More Snow Predicted to Close out Winter Before Spring Hits

/ Tuesday, March 18th, 2014 / Comments Off

Spring is right around the corner, yet winter is going out with a bang for the Rockies, northern Plains, Upper Midwest and northern New England throughout the rest of the week.

Through Tuesday and Wednesday snow and rain from South Dakota to Nebraska will be present. The snow will increase across northern and central Minnesota, Wisconsin, and Upper Michigan into Tuesday night. This snow may transition into freezing rain during Tuesday night, and this will include Minneapolis and St Paul. The snow will linger from Minnesota to Wisconsin and Upper Michigan by Wednesday.

Five inches or more is predicted in a very small zone from the northern South Dakota to Minnesota, Wisconsin, and Upper Michigan. Some areas may even see up to a foot. 6 inches at least will hit the Black Hills of South Dakota, while lighter amounts will occur elsewhere. This will cause poor travel conditions through early Wednesday throughout the affected areas.

Strong winds will be located throughout the back end of the Plains on Tuesday. This means that the Dakotas, Wyoming, Colorado, Oklahoma, and Kansas will be affected. Winds of 40 to 50 mph are more than likely according to the weather prediction models. Combined with snow, these winds will cause poor visibility and very dangerous travel conditions. Northeast winds of 10 to 20 mph may join with the snow in Minnesota, also leading to reduced visibility in that area.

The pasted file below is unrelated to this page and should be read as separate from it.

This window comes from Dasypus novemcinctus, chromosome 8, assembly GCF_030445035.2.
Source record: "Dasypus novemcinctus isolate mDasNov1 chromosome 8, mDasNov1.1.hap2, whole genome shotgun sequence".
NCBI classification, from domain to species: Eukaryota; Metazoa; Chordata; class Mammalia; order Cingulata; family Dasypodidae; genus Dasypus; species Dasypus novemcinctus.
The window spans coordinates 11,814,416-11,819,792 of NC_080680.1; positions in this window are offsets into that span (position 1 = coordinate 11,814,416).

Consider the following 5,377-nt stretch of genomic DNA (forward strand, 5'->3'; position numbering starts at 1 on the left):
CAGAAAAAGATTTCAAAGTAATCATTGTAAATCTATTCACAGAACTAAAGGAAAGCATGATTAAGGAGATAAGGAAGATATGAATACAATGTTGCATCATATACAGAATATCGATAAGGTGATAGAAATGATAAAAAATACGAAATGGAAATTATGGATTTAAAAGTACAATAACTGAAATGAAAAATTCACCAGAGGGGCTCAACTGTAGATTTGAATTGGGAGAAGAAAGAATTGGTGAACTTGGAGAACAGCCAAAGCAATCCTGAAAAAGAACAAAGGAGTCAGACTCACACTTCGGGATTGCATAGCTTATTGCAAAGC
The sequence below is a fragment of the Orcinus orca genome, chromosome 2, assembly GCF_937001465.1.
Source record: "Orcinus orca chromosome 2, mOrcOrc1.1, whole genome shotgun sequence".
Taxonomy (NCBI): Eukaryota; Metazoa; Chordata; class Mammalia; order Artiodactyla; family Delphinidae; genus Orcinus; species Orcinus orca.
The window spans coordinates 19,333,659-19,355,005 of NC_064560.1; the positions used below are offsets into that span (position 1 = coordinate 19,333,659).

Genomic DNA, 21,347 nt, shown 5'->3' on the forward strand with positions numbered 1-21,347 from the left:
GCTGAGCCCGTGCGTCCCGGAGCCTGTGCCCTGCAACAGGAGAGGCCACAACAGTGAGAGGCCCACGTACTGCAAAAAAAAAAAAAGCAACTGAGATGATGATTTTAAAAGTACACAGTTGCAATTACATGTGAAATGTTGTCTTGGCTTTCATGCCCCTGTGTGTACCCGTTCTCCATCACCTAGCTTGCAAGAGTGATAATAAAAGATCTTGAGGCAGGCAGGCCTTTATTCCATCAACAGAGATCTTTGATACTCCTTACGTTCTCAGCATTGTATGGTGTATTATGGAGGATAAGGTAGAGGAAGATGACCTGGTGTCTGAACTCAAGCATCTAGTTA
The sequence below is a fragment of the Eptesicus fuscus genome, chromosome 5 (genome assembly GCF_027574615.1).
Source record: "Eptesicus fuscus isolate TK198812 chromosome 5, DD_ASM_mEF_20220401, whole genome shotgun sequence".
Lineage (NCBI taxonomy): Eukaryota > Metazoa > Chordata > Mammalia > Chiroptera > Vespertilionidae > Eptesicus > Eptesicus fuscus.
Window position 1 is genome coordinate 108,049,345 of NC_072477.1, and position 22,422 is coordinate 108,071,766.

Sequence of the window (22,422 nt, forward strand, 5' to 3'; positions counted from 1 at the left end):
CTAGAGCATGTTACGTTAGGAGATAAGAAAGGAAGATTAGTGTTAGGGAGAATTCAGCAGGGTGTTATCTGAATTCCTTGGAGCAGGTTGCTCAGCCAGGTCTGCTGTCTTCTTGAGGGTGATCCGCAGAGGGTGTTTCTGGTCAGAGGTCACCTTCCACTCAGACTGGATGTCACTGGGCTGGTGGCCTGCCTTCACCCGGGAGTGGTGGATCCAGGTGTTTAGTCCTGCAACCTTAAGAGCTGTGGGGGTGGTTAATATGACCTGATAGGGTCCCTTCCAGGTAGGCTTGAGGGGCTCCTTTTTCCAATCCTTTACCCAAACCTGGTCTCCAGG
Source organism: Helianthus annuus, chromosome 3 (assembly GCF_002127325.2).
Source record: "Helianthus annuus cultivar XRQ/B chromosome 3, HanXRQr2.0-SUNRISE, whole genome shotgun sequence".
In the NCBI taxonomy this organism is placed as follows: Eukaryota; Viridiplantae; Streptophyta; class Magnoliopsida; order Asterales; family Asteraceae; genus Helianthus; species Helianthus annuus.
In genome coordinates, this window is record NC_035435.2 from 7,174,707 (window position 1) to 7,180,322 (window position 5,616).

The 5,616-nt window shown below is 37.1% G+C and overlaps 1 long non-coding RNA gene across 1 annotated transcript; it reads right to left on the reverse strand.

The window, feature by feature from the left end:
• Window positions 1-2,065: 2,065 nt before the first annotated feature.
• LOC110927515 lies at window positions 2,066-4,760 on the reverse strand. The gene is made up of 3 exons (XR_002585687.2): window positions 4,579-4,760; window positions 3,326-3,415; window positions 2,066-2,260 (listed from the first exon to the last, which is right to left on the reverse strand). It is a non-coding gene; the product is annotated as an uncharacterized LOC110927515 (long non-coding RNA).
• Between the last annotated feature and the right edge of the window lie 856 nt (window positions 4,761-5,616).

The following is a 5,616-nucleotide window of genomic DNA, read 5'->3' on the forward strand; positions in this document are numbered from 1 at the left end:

On late Wednesday into Thursday, accumulating snow is possible from New York to northern New England, including the Adirondacks, Vermont, New Hampshire and Maine. The exact amount of snow that will accumulate is not certain as of yet, but less than 6 inches is a general assumption for most locations.

The Midwest may also see rain showers as well throughout the rest of the week. Milder temperatures are expected going into the next week for the Midwest and Northeastern states. Stay tuned to the weather channel for any updates that may occur, or to your local weather authority.

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